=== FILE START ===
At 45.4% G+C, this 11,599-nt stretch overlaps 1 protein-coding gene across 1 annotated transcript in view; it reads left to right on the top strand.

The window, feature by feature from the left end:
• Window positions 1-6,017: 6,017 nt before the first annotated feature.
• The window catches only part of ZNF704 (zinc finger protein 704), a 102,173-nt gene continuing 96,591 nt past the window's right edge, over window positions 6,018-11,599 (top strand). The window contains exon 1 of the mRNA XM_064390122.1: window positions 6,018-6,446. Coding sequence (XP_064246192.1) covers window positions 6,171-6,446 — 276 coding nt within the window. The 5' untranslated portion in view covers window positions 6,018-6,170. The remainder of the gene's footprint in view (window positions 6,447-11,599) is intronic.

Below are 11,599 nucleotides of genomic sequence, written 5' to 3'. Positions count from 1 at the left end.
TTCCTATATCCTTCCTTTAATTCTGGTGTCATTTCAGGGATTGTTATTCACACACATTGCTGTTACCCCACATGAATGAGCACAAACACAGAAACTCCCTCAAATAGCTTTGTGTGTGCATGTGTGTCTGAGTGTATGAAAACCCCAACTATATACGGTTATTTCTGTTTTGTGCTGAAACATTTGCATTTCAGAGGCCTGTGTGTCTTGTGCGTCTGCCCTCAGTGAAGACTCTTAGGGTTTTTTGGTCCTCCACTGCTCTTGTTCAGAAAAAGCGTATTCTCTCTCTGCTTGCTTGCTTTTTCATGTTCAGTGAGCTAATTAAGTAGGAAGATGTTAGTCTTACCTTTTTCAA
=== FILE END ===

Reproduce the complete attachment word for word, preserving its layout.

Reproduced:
At 45.4% G+C, this 11,599-nt stretch overlaps 1 protein-coding gene across 1 annotated transcript in view; it reads left to right on the top strand.

The window, feature by feature from the left end:
• Window positions 1-6,017: 6,017 nt before the first annotated feature.
• The window catches only part of ZNF704 (zinc finger protein 704), a 102,173-nt gene continuing 96,591 nt past the window's right edge, over window positions 6,018-11,599 (top strand). The window contains exon 1 of the mRNA XM_064390122.1: window positions 6,018-6,446. Coding sequence (XP_064246192.1) covers window positions 6,171-6,446 — 276 coding nt within the window. The 5' untranslated portion in view covers window positions 6,018-6,170. The remainder of the gene's footprint in view (window positions 6,447-11,599) is intronic.

Below are 11,599 nucleotides of genomic sequence, written 5' to 3'. Positions count from 1 at the left end.
TTCCTATATCCTTCCTTTAATTCTGGTGTCATTTCAGGGATTGTTATTCACACACATTGCTGTTACCCCACATGAATGAGCACAAACACAGAAACTCCCTCAAATAGCTTTGTGTGTGCATGTGTGTCTGAGTGTATGAAAACCCCAACTATATACGGTTATTTCTGTTTTGTGCTGAAACATTTGCATTTCAGAGGCCTGTGTGTCTTGTGCGTCTGCCCTCAGTGAAGACTCTTAGGGTTTTTTGGTCCTCCACTGCTCTTGTTCAGAAAAAGCGTATTCTCTCTCTGCTTGCTTGCTTTTTCATGTTCAGTGAGCTAATTAAGTAGGAAGATGTTAGTCTTACCTTTTTCAA